You can even use them for actual regular school work. Really, the sky’s the limit, though you may want a TV or monitor to plug it into, as well as a keyboard, mouse, and all the other fun things. If you have spares laying around the home, consider grabbing a Raspberry Pi and a book teaching all the fun things you can do with one of these tiny inexpensive computers.
While programming is required for almost every modern gadget, it’s the learning of programming that can be difficult.
We’re always game to help kids learn programming and have even played the mentor on occasion, but there’s little better than visual stimulation to show that onscreen words can actually translate to real action to show the building blocks of coding and development.
Sphero’s robotic ball was built to demonstrate this sort of thing and to help kids learn to code, and while it can also be used as a remote control toy and Star Wars’ BB-8, the SPRK+ basically extends and improves upon Sphero’s vision of robots teaching kids to code.
In this variation, the ball is see-through to encourage kids to learn how it works, while the apps made for Android, iPhone, and iPad can be used to teach programming, while another can be used to roll it around.
Essentially, it’s a robot that teaches kids to code, and if that doesn’t ignite the whole desire to make things that move, roll, and do other coded things, we’re not sure what else will.
UBTech Jimu Robot
Price: from $199.95
Except maybe this.
Part building block system much like Little Bits and another part robot, UBtech’s system is basically the robot building programming concept you always wished existed but never knew did.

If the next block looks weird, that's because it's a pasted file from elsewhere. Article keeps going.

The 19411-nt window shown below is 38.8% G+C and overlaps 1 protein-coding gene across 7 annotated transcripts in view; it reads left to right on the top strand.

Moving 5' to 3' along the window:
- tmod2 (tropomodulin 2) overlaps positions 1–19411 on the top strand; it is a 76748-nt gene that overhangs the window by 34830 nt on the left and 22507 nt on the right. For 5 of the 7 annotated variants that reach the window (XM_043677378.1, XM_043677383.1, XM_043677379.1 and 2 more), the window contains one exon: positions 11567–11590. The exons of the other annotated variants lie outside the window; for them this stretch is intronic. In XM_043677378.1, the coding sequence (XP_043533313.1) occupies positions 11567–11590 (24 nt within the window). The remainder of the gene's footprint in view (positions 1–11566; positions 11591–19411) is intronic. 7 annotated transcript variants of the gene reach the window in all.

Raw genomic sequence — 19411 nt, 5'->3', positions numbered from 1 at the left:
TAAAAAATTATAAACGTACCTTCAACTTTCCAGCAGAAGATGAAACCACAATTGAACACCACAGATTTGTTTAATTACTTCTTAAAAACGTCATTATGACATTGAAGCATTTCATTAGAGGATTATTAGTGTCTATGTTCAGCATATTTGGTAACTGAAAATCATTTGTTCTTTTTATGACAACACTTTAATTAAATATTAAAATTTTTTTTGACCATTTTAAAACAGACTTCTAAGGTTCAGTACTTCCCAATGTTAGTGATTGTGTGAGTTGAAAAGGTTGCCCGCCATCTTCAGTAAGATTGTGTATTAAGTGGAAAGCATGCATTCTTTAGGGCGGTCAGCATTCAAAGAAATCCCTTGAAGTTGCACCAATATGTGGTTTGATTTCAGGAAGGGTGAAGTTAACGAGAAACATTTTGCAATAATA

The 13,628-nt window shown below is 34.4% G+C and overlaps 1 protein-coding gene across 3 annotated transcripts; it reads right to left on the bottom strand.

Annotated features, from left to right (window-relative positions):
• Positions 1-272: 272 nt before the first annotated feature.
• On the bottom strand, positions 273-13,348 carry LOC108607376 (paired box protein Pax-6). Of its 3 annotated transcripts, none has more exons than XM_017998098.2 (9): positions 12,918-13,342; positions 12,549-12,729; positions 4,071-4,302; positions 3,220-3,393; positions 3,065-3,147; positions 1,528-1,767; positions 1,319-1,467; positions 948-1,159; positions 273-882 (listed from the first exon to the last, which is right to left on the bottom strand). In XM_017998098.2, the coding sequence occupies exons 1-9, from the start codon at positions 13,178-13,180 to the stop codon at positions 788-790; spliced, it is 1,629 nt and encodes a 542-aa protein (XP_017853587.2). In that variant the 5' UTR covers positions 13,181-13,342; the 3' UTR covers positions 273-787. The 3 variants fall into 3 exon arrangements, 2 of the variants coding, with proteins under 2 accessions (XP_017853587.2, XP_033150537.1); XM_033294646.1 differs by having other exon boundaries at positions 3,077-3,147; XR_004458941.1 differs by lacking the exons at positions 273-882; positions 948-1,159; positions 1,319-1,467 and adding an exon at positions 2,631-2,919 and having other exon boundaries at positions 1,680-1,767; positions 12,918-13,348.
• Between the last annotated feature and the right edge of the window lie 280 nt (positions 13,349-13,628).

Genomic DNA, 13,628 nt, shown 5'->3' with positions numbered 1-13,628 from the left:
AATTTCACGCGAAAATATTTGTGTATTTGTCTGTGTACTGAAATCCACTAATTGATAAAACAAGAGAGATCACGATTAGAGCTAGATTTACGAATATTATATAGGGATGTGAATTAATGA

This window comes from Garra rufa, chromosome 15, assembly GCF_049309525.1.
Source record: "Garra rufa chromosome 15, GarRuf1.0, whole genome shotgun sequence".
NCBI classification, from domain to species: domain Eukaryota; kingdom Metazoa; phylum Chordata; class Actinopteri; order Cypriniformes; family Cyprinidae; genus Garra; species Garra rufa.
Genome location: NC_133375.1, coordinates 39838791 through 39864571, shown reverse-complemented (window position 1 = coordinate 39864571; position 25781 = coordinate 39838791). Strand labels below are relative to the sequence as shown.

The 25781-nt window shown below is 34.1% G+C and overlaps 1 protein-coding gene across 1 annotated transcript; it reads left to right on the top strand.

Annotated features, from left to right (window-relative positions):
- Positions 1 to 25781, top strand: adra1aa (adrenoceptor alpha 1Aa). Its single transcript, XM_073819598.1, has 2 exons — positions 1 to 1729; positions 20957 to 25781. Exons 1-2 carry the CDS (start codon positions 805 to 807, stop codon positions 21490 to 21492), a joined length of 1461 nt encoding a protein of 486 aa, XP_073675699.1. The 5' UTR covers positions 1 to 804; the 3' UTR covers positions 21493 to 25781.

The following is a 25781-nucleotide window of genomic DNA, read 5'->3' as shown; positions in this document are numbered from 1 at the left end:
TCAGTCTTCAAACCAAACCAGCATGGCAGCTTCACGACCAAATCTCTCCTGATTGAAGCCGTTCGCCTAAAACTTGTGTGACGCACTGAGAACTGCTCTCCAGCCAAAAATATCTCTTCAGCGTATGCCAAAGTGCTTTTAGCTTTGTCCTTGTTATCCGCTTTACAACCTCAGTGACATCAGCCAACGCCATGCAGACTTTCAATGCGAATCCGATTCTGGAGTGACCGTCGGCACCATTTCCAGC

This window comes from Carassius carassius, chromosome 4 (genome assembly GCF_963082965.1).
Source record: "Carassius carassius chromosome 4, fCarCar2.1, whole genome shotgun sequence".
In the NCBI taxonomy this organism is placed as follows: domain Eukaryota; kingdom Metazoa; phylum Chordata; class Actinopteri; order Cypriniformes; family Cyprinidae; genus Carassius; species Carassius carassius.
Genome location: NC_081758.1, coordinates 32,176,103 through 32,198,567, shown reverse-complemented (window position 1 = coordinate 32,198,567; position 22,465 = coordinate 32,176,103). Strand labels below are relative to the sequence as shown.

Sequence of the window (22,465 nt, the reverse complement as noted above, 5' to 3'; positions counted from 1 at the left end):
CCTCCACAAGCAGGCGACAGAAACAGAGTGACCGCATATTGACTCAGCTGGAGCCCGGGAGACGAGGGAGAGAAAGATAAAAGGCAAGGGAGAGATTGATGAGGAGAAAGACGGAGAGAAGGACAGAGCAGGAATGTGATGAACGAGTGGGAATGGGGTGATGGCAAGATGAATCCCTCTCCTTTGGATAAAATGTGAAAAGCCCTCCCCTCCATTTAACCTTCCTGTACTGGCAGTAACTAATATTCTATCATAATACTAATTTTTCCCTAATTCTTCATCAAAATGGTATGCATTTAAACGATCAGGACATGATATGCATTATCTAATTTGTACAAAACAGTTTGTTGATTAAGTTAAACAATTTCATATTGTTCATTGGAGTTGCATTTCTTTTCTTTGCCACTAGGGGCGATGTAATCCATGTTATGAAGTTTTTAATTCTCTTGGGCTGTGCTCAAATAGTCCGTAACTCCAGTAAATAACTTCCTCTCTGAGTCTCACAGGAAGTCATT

And up until this year, it really didn’t.
Programming the robots happens on tablets and computers, and UBTech’s concept basically allows you to make your own robot that moves and dances.
Think of it as what happens when you take Lego and add robots to a specific design.
Price: from $399
Or you could just get Lego’s build-your-own-robot kit, Mindstorms.
Pretty much the original create-your-own-robot kit, Mindstorms is more for the advanced Lego builder, specifically the one that adored Lego growing up, tried Technics and found its complicated designs a little too easy, and wanted to really go above and beyond to make the build-your-own-imagination concept even more creative.
So what is Mindstorms? Think of it Lego Technics++, giving you complicated Lego pieces and an electronic brain, allowing you to control the Lego, make it move, dance, and so on and so on.
It’s about as robotic as Lego gets.
Apple iPad Mini 4 with Swift Playgrounds
Price: from $569
More than just an education tool, it’s hard to go past Apple’s iPad as a great gift idea for the inventor, and it’s not just because it’s one of the better tablets on the market, but because Apple’s own learn-to-code solution “Swift Playgrounds” is free for the iPad.
But if you’re buying for little people, consider a device made for people who prefer smaller sizes, like the 7.9 inch iPad Mini 4, the smaller of the three iPad choices, offering everything that’s great about the iPad in a smaller size.
From there, you just need to download Apple’s Swift Playgrounds, which is free provided you have an iPad and iOS 10.